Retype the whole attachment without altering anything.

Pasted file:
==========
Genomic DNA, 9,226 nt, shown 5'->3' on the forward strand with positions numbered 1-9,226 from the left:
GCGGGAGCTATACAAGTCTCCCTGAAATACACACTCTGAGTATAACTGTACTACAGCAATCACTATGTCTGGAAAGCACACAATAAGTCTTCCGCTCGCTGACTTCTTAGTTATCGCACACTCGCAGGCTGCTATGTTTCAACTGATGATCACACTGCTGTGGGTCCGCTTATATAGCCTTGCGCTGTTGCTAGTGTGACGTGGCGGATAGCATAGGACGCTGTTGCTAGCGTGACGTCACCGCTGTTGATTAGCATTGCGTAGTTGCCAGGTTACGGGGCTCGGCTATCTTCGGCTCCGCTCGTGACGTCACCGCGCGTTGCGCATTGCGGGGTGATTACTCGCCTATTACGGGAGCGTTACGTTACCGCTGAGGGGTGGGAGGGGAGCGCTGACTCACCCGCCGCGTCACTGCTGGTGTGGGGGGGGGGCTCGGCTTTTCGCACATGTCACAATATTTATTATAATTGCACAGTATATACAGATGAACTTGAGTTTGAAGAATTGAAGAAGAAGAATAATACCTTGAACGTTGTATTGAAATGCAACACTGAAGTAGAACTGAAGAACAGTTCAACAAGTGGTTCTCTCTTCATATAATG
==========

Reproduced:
Genomic DNA, 9,226 nt, shown 5'->3' on the forward strand with positions numbered 1-9,226 from the left:
GCGGGAGCTATACAAGTCTCCCTGAAATACACACTCTGAGTATAACTGTACTACAGCAATCACTATGTCTGGAAAGCACACAATAAGTCTTCCGCTCGCTGACTTCTTAGTTATCGCACACTCGCAGGCTGCTATGTTTCAACTGATGATCACACTGCTGTGGGTCCGCTTATATAGCCTTGCGCTGTTGCTAGTGTGACGTGGCGGATAGCATAGGACGCTGTTGCTAGCGTGACGTCACCGCTGTTGATTAGCATTGCGTAGTTGCCAGGTTACGGGGCTCGGCTATCTTCGGCTCCGCTCGTGACGTCACCGCGCGTTGCGCATTGCGGGGTGATTACTCGCCTATTACGGGAGCGTTACGTTACCGCTGAGGGGTGGGAGGGGAGCGCTGACTCACCCGCCGCGTCACTGCTGGTGTGGGGGGGGGGCTCGGCTTTTCGCACATGTCACAATATTTATTATAATTGCACAGTATATACAGATGAACTTGAGTTTGAAGAATTGAAGAAGAAGAATAATACCTTGAACGTTGTATTGAAATGCAACACTGAAGTAGAACTGAAGAACAGTTCAACAAGTGGTTCTCTCTTCATATAATG